The OECD and the Lisbon Council see no major problems with the controversial German labour market reform. But there is a downside, too.

Minimum wage is and remains a topic of debate in Berlin. Even before the grand coalition had agreed on details, Finance Minister Wolfgang Schauble presented some alarming figures in an internal working document. The introduction of a minimum hourly wage of 8.50 by 2017 could destroy at least 600,000 jobs.

The German employers are also worried. They fear that it is precisely the most vulnerable in the labour market - people without a college degree, the long-term unemployed and the low-skilled - who will suffer, as the minimum wage will make it difficult for them to enter the labour market.

However, these predictions are themselves controversial. The employers' association BDA admits that the planned transition period will give some relief - and Schauble has not repeated his controversial estimate after the submission of the final coalition agreement. Schauble's tactical aim with these "horror figures" was primarily to put pressure on the SPD, writes business journalist Mark Schieritz of Die Zeit. There is no established economic method to estimate the consequences of a given minimum wage for the labour market, he stresses.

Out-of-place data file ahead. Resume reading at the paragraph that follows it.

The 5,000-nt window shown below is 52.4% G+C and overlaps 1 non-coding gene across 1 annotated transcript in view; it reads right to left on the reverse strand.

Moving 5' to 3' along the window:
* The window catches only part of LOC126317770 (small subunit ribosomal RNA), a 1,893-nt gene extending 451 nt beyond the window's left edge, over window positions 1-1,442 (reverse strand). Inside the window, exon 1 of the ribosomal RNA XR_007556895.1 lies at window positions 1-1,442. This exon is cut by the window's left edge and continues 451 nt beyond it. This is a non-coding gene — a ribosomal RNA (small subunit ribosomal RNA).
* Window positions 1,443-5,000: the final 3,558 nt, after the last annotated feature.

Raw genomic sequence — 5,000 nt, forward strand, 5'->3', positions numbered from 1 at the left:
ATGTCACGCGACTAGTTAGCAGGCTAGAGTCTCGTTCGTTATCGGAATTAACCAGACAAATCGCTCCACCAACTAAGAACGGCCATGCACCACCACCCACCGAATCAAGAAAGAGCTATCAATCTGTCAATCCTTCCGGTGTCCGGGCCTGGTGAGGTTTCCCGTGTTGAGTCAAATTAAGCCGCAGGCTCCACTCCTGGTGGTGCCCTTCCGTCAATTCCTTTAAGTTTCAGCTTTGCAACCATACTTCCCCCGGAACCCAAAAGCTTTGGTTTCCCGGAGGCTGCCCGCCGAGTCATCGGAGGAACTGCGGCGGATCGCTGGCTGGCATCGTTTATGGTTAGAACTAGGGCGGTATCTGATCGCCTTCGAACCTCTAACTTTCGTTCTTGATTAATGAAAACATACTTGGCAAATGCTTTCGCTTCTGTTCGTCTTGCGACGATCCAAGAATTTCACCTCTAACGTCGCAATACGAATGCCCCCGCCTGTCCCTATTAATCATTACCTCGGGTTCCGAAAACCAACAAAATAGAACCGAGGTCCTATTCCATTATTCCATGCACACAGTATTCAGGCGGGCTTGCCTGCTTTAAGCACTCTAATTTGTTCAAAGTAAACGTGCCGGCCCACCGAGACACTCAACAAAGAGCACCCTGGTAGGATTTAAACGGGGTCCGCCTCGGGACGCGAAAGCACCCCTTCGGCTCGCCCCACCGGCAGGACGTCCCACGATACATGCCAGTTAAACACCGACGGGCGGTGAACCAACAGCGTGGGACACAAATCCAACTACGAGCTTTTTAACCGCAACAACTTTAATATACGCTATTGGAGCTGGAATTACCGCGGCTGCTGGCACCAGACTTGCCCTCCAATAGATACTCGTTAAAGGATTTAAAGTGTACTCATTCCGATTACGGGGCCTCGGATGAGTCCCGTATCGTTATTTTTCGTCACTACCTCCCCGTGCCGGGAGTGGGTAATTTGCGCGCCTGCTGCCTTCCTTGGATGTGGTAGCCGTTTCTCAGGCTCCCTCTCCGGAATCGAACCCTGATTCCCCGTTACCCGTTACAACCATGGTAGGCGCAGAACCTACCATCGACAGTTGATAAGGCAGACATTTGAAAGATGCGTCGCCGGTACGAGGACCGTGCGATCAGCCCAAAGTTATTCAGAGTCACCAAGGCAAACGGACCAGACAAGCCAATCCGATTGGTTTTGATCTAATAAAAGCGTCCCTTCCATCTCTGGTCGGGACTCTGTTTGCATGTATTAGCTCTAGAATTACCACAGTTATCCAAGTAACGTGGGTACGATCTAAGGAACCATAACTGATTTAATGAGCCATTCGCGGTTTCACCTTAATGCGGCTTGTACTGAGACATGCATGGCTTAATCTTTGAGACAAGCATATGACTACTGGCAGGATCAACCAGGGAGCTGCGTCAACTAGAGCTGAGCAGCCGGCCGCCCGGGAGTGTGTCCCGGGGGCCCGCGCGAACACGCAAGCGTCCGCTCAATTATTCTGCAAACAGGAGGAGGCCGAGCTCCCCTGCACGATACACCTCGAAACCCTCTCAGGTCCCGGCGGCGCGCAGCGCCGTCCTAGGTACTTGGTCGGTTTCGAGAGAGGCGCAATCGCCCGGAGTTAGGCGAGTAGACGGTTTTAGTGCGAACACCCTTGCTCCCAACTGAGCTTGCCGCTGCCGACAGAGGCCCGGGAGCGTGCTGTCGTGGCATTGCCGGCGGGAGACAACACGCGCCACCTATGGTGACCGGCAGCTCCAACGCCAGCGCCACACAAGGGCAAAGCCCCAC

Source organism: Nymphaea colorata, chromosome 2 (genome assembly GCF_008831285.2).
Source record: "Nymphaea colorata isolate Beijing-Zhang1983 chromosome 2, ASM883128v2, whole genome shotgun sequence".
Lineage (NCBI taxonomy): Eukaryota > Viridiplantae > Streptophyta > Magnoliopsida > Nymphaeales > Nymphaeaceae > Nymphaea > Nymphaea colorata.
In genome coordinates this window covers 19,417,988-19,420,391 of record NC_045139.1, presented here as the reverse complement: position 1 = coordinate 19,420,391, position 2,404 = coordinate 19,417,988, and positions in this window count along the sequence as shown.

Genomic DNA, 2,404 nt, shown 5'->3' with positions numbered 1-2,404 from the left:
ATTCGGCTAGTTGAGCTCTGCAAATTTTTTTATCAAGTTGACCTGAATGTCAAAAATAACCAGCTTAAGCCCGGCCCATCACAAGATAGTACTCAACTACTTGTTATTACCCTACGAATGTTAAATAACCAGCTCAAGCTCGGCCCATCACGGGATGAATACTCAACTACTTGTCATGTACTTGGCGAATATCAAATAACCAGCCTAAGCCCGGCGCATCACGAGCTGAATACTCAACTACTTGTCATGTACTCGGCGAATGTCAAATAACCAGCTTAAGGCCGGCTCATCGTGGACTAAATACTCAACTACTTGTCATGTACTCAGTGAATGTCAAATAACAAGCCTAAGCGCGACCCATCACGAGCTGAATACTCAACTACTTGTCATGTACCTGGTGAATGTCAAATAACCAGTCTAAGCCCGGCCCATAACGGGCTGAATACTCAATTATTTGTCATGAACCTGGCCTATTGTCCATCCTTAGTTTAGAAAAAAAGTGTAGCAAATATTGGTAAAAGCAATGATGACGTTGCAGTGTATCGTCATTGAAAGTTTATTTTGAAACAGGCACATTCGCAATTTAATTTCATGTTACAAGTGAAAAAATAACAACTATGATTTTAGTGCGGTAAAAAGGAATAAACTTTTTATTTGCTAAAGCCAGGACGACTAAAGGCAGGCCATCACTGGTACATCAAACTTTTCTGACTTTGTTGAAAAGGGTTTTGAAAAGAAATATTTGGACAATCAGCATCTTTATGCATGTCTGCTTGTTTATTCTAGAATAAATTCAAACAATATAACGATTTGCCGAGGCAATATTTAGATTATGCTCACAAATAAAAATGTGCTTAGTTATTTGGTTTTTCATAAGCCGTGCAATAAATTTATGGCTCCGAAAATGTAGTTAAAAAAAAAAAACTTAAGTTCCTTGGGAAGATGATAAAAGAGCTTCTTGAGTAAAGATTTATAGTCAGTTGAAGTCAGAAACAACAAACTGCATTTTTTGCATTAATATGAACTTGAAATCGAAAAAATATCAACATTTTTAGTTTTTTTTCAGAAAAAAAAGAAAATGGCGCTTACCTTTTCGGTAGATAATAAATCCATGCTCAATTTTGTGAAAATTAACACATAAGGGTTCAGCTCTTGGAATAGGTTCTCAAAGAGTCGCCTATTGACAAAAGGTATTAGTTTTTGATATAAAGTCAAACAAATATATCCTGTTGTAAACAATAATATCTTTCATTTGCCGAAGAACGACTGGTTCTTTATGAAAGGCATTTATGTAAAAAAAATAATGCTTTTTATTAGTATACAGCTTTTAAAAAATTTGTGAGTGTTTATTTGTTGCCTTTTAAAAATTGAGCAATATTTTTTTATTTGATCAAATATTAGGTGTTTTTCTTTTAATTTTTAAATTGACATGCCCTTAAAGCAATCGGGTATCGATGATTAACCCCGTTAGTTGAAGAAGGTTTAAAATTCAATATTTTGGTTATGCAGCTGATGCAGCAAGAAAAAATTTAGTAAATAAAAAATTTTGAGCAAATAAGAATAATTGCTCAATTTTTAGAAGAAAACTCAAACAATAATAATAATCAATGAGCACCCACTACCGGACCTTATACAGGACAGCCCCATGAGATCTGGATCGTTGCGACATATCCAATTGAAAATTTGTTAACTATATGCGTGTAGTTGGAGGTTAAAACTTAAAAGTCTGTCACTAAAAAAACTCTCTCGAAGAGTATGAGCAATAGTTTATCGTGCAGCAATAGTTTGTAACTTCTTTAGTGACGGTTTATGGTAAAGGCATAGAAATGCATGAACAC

But what about the consequences for Europe? Can a German minimum wage boost domestic demand and thus stimulate the economy in Germany and its neighbours? Or will it lead to a weakening of competitiveness and thus create new problems for Europe? For the OECD, the answer is clear: a minimum wage is better than the current system based on regional and sectoral agreements. Their reasoning: a legal minimum wage would help first and foremost the workers on low pay. They would consume significantly more if they make more money. This in turn would boost domestic demand - and reduce Germany's export surplus.

This should satisfy the European Commission, which has initiated an in-depth investigation into the current German surplus. The authorities in Brussels have long been calling for the introduction of a minimum wage. Apart from Malta, Germany is the only EU country...

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